Source: Own elaboration, 2020

Figure 1 Sample selection of the epidemiological survey of chikungunya fever, Tangará da Serra MT, Brazil, 2018 

The data collection was performed in the household, with an approximate duration of 40 minutes. The interview consisted of the application of a structured questionnaire composed of questions that addressed sociodemographic, sanitary and health factors.

3.4 Analysis processing:

The dependent variable in this study were confirmed (positive) cases of chikungunya fever by enzyme immunoassay. The independent variables analyzed were sex, age, schooling, race/color, work in the last 12 months, marital status, type of household, paving of the street, main form of water supply, water availability by general network, destination of garbage, use of mosquito nets, travel to another state, visit of agents of endemics, presence of larvae, presence of mosquitoes breeding, application of product in tanks or other containers and fogging truck.

For the serological analysis, the peripheral venipuncture was performed with Vacutainer blood collection tube with a separator gel. The samples were subsequently sent to the laboratory of the department of Epidemiological Surveillance of the Health Municipal Secretariat of Tangará da Serra. They were centrifuged, cryopreserved and transported to the Laboratory of Virology of the Medical School of the Federal University of Mato Grosso (VL/MF/FUMT) in Cuiabá - MT for their maintenance in ultrafreezer (-80°C).

The serological analysis was performed at the Central Laboratory of Public Health of Mato Grosso (CLPH-MT) in Cuiabá - MT, according to the standards of biosafety through immunoassay (Enzyme-Linked Immunosorbent Assay - ELISA) with the anti-chikungunya virus ELISA kit (IgM) - EUROIMMUN®, making: 171108BC.

The answers of the interviews and the laboratory results were doubly entered using a form built on the EpiInfo 7 software. The inconsistencies were subsequently verified using the Excel 365® software, constituting, at the end of these steps, the final database for analysis. For data processing, the IBM software Statistical Package for the Social Sciences - SPSS 20.0 was used. The analyses used descriptive and inferential statistical techniques. The descriptive analyses used proportions and tables; the inferential analyses used chi-square tests, Fisher's exact test and crude prevalence ratios, with their respective 95% confidence intervals. For all the inferences, the significance level was of 5%.

This study integrates a matrix project and was approved by the Research Ethics Committee of the Clinical Hospital of Porto Alegre, under opinion n. 2.068.222.

4. Results

The sociodemographic profile of the study participants was mainly composed mainly of women (67.8%), aged 18 - 39 years (45.5%), with eight years or more of study (58.4%), non-white reported race/color (67.2%) and not living with companion (51.1%). The distribution of positive cases of CHIKV in the study population, according to Table 1, remains with a predominance of females (9.6%). The age changes, with the majority of participants between 18 and 39 years (28.2%), with more than eight years of study (10.2%), non-white reported ethnic/color (8.6%), not living with a companion (11.3%) and employed in the last 12 months (8.4%). The schooling, color and employment showed no statistically significant relation of CHIKV infection, being the highest prevalence found among individuals with schooling > 8 years (10.2%), non-white color (8.6%) and individuals employed in the last 12 months prior to the survey (8.4%).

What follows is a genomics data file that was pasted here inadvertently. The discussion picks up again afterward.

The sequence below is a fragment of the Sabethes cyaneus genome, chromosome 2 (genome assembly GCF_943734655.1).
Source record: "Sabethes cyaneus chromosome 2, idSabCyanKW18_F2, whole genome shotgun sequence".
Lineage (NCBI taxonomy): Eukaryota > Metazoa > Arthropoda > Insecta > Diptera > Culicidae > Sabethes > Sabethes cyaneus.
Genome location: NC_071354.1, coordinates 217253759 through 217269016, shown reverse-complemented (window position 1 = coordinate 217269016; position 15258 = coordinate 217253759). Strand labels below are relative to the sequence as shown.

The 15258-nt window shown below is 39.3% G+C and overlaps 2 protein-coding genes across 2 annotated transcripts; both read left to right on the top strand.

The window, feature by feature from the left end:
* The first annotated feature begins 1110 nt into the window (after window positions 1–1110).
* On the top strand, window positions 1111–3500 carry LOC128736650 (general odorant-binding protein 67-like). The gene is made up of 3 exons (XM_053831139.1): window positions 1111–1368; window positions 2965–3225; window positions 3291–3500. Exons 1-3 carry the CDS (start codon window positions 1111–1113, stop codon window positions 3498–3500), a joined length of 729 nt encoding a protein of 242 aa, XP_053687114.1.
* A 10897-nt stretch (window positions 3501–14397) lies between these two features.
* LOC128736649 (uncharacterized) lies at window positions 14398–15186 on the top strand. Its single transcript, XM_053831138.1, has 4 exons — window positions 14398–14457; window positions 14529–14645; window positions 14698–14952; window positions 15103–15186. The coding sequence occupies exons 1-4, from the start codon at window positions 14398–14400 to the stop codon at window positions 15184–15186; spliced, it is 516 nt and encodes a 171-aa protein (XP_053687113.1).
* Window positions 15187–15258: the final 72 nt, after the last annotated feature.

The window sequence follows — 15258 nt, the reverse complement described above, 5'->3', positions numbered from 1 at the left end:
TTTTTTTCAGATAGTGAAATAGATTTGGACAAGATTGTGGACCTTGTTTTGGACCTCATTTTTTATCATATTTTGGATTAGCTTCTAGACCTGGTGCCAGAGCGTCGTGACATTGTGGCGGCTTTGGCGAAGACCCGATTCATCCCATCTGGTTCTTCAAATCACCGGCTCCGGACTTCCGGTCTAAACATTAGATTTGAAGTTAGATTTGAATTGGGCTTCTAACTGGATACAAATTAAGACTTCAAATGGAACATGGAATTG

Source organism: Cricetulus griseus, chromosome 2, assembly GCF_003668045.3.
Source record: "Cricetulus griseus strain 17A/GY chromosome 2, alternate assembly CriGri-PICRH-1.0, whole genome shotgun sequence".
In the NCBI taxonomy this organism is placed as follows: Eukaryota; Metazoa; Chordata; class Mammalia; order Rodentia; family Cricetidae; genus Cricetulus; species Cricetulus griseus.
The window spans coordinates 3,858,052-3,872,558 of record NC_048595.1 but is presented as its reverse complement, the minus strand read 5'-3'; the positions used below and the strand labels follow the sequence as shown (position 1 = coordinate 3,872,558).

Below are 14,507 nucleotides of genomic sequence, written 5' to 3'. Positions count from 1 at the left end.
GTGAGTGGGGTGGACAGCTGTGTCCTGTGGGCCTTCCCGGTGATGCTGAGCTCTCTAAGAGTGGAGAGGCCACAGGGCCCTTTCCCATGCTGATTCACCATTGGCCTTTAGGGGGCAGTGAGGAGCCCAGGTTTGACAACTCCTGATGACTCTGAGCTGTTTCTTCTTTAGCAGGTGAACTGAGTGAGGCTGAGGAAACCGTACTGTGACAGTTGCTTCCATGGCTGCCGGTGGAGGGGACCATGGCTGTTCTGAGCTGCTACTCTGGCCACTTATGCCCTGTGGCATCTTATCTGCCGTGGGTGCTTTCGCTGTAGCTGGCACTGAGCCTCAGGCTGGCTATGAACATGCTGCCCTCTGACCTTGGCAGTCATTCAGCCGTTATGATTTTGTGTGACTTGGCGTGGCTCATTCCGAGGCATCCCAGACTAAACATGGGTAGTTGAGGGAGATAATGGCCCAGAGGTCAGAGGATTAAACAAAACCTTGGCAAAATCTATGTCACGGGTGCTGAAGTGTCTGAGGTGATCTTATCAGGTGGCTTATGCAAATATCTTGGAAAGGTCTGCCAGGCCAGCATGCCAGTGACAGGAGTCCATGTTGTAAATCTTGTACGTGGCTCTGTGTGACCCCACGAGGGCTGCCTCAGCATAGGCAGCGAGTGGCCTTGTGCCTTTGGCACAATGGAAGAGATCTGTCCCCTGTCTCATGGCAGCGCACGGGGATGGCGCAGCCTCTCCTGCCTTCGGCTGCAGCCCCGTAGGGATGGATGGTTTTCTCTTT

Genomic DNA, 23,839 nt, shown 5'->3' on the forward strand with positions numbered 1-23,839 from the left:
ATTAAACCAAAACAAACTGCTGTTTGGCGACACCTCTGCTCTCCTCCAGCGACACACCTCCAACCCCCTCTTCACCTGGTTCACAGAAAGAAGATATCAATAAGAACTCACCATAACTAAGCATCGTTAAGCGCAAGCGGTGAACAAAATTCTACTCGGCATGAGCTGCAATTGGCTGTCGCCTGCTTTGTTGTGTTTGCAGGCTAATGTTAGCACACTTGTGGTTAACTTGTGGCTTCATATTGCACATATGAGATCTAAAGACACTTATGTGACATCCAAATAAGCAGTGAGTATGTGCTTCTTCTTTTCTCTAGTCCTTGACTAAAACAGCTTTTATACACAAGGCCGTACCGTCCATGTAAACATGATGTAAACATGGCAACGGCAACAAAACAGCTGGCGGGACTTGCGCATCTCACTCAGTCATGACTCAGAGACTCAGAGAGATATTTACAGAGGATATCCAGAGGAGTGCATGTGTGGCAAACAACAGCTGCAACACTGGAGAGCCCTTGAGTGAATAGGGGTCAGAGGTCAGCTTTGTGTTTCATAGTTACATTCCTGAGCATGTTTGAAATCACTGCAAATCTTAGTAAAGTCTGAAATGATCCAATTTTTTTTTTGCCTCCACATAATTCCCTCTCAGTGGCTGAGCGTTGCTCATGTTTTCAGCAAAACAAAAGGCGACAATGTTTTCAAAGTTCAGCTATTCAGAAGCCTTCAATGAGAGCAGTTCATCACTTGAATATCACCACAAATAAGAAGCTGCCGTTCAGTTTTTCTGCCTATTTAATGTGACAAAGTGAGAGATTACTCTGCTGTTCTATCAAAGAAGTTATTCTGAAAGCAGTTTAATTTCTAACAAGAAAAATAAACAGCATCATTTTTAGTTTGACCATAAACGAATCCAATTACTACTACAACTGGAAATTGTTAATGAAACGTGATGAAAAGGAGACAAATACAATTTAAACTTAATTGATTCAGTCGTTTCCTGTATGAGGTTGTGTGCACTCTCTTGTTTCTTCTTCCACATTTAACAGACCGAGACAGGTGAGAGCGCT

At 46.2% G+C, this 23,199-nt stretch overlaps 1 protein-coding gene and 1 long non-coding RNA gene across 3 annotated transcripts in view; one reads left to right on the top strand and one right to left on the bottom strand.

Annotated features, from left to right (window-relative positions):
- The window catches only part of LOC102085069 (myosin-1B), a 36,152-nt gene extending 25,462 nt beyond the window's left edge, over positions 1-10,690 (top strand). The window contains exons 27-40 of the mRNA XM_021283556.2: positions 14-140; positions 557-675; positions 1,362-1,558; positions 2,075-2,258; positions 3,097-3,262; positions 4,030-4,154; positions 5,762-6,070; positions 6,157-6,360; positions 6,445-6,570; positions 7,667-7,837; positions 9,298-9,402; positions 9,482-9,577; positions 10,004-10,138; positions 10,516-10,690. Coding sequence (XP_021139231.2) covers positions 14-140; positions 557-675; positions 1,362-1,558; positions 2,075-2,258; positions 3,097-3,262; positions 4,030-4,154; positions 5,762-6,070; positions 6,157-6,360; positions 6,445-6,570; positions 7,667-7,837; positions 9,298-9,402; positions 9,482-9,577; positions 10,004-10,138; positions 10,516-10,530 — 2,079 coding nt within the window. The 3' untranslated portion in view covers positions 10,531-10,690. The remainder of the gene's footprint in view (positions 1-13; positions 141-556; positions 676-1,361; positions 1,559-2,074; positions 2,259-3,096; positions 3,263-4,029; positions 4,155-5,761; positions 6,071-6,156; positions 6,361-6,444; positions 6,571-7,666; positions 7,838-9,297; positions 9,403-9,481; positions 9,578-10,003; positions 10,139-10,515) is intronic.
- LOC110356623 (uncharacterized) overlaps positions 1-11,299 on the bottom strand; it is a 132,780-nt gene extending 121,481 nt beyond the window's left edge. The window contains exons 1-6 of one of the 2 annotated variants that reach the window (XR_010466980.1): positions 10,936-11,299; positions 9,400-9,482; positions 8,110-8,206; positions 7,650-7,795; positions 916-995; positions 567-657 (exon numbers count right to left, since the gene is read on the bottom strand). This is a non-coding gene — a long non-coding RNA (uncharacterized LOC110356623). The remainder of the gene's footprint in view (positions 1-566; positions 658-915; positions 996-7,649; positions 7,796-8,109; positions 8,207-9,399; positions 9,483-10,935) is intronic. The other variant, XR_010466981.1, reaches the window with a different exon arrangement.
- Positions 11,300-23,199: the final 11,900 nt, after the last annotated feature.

Table 1 Prevalence and 95% confidence interval of positive and negative CHIKV (IgM) cases, according to demographic variables of the epidemiological survey, Tangará da Serra - MT. Brazil. 2018. 

Variable Positive Negative cPR 95% CI P-value
  n (%) n (%)
Sex
Male 11 (6.3%) 164 (93.7%) 0.65 (0.34 ; 1.27) 0.204
Female 31 (9.6%) 292 (90.4%) 1.00 - -
Age range (years)
18 - 39 53 (28.2%) 135 (71.8%) 0.92 (0.50 ; 1.67) 0.78
40 - 59 66 (25.0%) 198 (75.0%) 1.13 (0.83 ; 1.54) 0.451
≥ 60 14 (12.0%) 103 (88.0%) 1.00 - -
Education (years of study)
Illiterate/≤ 8 13 (5.9%) 209 (94.1%) 0.57 (0.30 ; 1.08) 0.079
> 8 28 (10.2%) 246 (89.8%) 1.00 - -
Ethnicity/color
Non White 28(8.6%) 297 (91.4%) 1.05 (0.57 ; 1.94) 0.871
White 14 (8.2%) 157 (91.8%) 1.00 - -
Residing with companion
No 28 (11.3%) 219 (88.7%) 1.97 (1.06 ; 3.64) 0.028
Yes 14 (5.8%) 229 (94.2%) 1.00 - -
Employment in the past 12 months
No 15 (8.2%) 169 (91.8%) 0.97 (0.53 ; 1.78) 0.927
Yes 26 (8.4%) 284 (91.6%) 1.00 - -

n - sample size by variable, cPR - Crude prevalence ratio, 95% CI - 95% confidence interval, p - Chi-square test.

Source: Own elaboration, 2020

Not residing with affective companion was statistically significant with the CHIKV infection (cPR: 1.97; 95% CI: 1.06-3.64; p<0.028). Studies (Richmond & Roehner, 2017; Verbrugge, 1979) indicate that the marital status has a strong impact on health, since the influence on the abilities of the human being until changes in mortality rates, which are worst among singles than married. Living with affective partners reduces the vulnerability to chronic diseases, in addition to being more conducive to developing fewer incapacitating injuries than singles. A possible explanation for the best health status of married people would be the stability, greater access to health and social networks arising from the union.